He is not the only one partial to minimalist refreshments. At Momofuku Ssäm Bar in Manhattan, the new cocktail list celebrates a trio of three-ingredient classics—the sour, the old-fashioned, the Manhattan—that function as formulas as much as they do drinks. Trade Campari for bourbon, add fizz, and your whiskey sour becomes a bracing, low-proof Collins.
You’ll also find formula-driven concoctions at Spoonbar in Healdsburg, California. Despite his fondness for elaborate garniture, the bar’s manager, Scott Beattie, deploys a sour recipe as foolproof as it is flexible: 44 milliliters of liquor, half as much lime juice and 14 milliliters of sweetener. For a mojito, he swaps the gin and basil in his summer gimlet for rum, mint and a splash of seltzer. For an amplified margarita, he rotates in tequila, cilantro and agave nectar. “I love that ratio,” he said.
Sometimes a simple cocktail offers a breather on a list crowded with ambitious concoctions. Italia Libera, a riff on the Cuba Libre that shares space with salted chipotle Demerara syrup and house-made orgeat on Chaim Dauermann’s summer menu at ‘inoteca e liquori’ bar in New York, removes Coke from the usual equation and forges an unlikely alliance between overproof rum and amaro. It nails the sweet spot between simplicity and innovation, fusing two stubborn ingredients with sugar, citrus and seltzer to create a drink that honors the original by improving it.
Other combinations succeed by recasting familiar ingredients in a fresh, seasonal light. Absinthe Frappe, from the bartender Lydia Reissmueller of Central in Portland, Oregon, yanks its namesake ingredient from the clutches of Serious Mixology and jostles it with cream and fine ice for a triumphant cooler that’s equal parts whimsy and decadence. Guadalajara Sour, a riff on the whiskey-based New York Sour by the mixologist Michael Bowers at Modern Hotel and Bar in Boise, Idaho, brokers a novel friendship between tequila and rose, two staples with more in common than you may realize.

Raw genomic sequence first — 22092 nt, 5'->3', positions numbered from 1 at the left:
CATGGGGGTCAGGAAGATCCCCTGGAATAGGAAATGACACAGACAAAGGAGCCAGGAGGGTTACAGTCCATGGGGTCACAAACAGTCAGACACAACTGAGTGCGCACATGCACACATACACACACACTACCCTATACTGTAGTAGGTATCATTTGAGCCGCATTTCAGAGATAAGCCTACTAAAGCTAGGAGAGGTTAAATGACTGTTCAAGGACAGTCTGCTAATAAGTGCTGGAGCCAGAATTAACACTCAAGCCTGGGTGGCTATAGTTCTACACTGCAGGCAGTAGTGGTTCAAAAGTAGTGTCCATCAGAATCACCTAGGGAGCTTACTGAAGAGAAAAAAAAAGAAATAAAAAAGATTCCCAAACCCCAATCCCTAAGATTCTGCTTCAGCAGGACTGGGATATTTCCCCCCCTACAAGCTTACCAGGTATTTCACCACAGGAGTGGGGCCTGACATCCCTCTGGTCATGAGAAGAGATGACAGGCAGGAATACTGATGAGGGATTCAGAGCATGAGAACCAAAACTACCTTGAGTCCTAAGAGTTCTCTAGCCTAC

Bobby Heugel is not an obvious source for breezy recipes you can bang out on a whim. An owner of Anvil Bar & Refuge in Houston, he recently spent six weeks plowing through 36 bottles of gin, rum, aquavit and fortified wine to perfect his formula for a mustard-green-infused blend of dry and white vermouths. His new summer menu includes a riff on milk punch made with buttermilk, Chartreuse and maple syrup; a rum-and-sassafras julep garnished with roasted okra seeds steeped in Angostura bitters; and a pecan-and-popcorn-rice horchata whose inaugural batch took 18 hours to fabricate. He also makes cocktails with oats.
Tonight in Tucson, Wiese will make cocktails with espresso tincture, peach vinegar and Portuguese-style milk liqueur. When his shift is over, he’ll probably order what he often does: a shot of Campari topped with IPA.
Served over ice with a twist of lemon, it’s bound to infuriate Italians and beer geeks alike. Which is fine, because it also happens to be delicious, an offhand work of genius that ripens as the ice melts and the ale warms, as bitter citrus fuses with floral hops, as juicy bursts of grapefruit explode like sunsets pancaking on the horizon. It’s that tasty.
Sometimes the best cocktail is the one you don’t have to think about.